DENVER (KDVR) — Lawmakers on the left and right at the state Capitol have said over and over that they want to make living in the state more affordable. One of their first efforts in doing that is through a bill introduced during the first week of the session. It would cap the cost of one expensive and life-saving medicine.
Sam Gilman is the president of the Community Economic Defense Project. He also uses an epinephrine auto-injector in case he encounters a severe allergic reaction.
Over the years, Gilman has seen the price of the device skyrocket.
“I’ve had life-threatening food allergies to peanuts as long as I can remember,” Gilman said. “Since 2007 until now, the prices have raised 664% and the cost of an EpiPen is 43 times less than the price. In other words, every pen costs 43 times what it costs to make, and quite frankly, it’s outrageous.”
First-year Rep. Javier Mabrey is sponsoring the second house bill introduced this session. It would cap the costs that insured patients pay for epinephrine injectors in the state at $60.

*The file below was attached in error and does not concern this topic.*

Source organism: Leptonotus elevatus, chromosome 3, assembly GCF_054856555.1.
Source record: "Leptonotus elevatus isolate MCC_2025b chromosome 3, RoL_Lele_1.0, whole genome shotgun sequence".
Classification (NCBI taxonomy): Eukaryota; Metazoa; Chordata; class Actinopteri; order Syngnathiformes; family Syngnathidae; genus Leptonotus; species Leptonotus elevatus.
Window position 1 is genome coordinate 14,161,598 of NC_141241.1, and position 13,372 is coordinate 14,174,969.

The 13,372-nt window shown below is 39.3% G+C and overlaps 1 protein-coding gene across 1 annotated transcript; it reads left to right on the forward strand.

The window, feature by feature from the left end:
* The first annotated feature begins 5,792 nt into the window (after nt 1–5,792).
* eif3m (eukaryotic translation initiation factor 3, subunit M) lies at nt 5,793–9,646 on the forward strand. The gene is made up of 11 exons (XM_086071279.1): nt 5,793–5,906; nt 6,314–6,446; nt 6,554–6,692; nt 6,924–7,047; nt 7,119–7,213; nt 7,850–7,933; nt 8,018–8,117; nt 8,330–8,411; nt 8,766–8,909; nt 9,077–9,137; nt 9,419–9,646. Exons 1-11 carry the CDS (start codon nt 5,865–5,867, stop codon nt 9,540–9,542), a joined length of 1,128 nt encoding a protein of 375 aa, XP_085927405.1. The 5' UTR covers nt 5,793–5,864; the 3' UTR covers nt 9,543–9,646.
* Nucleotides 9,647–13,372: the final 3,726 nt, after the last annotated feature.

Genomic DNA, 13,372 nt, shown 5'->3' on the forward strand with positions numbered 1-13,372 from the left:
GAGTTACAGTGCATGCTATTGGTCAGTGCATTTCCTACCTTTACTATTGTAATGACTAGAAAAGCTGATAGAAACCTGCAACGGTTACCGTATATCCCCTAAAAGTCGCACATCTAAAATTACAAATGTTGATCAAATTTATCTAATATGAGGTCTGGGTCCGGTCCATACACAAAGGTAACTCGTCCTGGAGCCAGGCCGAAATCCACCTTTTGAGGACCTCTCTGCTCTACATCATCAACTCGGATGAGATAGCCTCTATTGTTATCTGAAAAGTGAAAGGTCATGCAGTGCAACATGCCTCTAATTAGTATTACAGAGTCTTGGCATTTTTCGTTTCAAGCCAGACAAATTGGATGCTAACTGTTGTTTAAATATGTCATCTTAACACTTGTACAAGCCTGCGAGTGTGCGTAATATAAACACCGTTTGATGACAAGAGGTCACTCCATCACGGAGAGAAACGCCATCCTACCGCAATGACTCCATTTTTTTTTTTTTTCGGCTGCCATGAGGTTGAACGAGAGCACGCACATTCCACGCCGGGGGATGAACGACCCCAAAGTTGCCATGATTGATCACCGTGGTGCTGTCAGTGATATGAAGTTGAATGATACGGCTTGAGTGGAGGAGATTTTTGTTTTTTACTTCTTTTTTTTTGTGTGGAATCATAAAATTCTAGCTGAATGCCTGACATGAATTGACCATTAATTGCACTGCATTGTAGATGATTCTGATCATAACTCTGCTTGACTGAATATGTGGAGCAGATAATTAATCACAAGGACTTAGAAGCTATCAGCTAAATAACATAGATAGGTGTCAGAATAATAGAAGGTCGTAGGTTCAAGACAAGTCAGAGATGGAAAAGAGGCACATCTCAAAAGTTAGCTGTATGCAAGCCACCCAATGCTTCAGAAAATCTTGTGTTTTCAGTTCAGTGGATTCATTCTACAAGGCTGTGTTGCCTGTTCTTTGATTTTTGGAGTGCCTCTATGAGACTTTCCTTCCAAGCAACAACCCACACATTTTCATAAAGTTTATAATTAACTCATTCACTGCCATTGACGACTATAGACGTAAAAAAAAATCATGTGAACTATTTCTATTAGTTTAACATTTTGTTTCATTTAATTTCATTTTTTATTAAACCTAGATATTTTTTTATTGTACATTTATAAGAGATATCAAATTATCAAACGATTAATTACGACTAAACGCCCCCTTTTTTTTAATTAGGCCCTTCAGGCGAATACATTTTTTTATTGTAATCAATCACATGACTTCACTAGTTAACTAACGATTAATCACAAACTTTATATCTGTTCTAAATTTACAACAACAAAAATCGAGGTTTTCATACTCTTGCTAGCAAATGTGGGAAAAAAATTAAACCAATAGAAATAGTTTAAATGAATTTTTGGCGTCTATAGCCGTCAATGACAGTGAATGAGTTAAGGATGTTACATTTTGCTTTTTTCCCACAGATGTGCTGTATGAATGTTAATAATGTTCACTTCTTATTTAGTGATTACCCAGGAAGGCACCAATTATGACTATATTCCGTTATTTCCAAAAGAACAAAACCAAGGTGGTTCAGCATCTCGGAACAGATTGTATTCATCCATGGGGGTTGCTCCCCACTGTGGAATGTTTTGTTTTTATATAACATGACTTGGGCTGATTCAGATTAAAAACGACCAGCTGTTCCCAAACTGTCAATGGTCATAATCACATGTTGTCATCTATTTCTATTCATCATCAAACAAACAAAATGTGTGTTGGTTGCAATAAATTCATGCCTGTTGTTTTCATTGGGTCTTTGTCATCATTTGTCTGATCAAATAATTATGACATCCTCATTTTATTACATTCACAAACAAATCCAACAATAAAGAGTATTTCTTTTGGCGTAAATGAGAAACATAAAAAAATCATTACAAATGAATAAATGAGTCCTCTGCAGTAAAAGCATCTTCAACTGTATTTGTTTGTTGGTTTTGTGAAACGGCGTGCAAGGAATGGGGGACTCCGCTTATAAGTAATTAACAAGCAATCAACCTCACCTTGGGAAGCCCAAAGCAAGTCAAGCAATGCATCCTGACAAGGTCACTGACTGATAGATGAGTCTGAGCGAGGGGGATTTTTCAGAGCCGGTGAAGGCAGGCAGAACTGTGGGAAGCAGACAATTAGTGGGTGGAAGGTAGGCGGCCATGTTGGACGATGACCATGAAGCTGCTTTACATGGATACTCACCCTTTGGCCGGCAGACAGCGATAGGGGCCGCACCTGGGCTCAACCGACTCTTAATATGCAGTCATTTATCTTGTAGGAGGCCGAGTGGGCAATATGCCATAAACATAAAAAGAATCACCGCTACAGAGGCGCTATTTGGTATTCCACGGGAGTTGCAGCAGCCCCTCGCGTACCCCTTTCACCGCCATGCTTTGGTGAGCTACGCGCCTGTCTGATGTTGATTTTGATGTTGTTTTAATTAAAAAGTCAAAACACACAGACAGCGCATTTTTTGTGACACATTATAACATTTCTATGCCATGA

Mabrey said lawmakers will use the similar path they took to cap the price of insulin at $100 back in 2019.
“If in Colorado, in a bipartisan way, we can come together and say that it’s unacceptable when it comes to insulin, we should be able to say, in a bipartisan way, that is unacceptable when it comes to EpiPens as well,” Mabrey said. “That insulin bill got bipartisan support, so I believe we’re going to get some bipartisan support on this legislation.”
The Centers for Disease Control and Prevention said one in 13 children suffer from a food allergy. Mabrey said he decided to back the legislation after hearing from concerned teachers he now represents.
“They try not to use the EpiPen because if they use the EpiPen, then they have to charge parents and often the school she teaches in, which is in southwest Denver, my district. The parents are economically struggling and a $500, $600 charge means the difference of making rent or not,” Mabrey said.
After being introduced in the House, the bill now waits to be heard by the Health and Insurance Committee.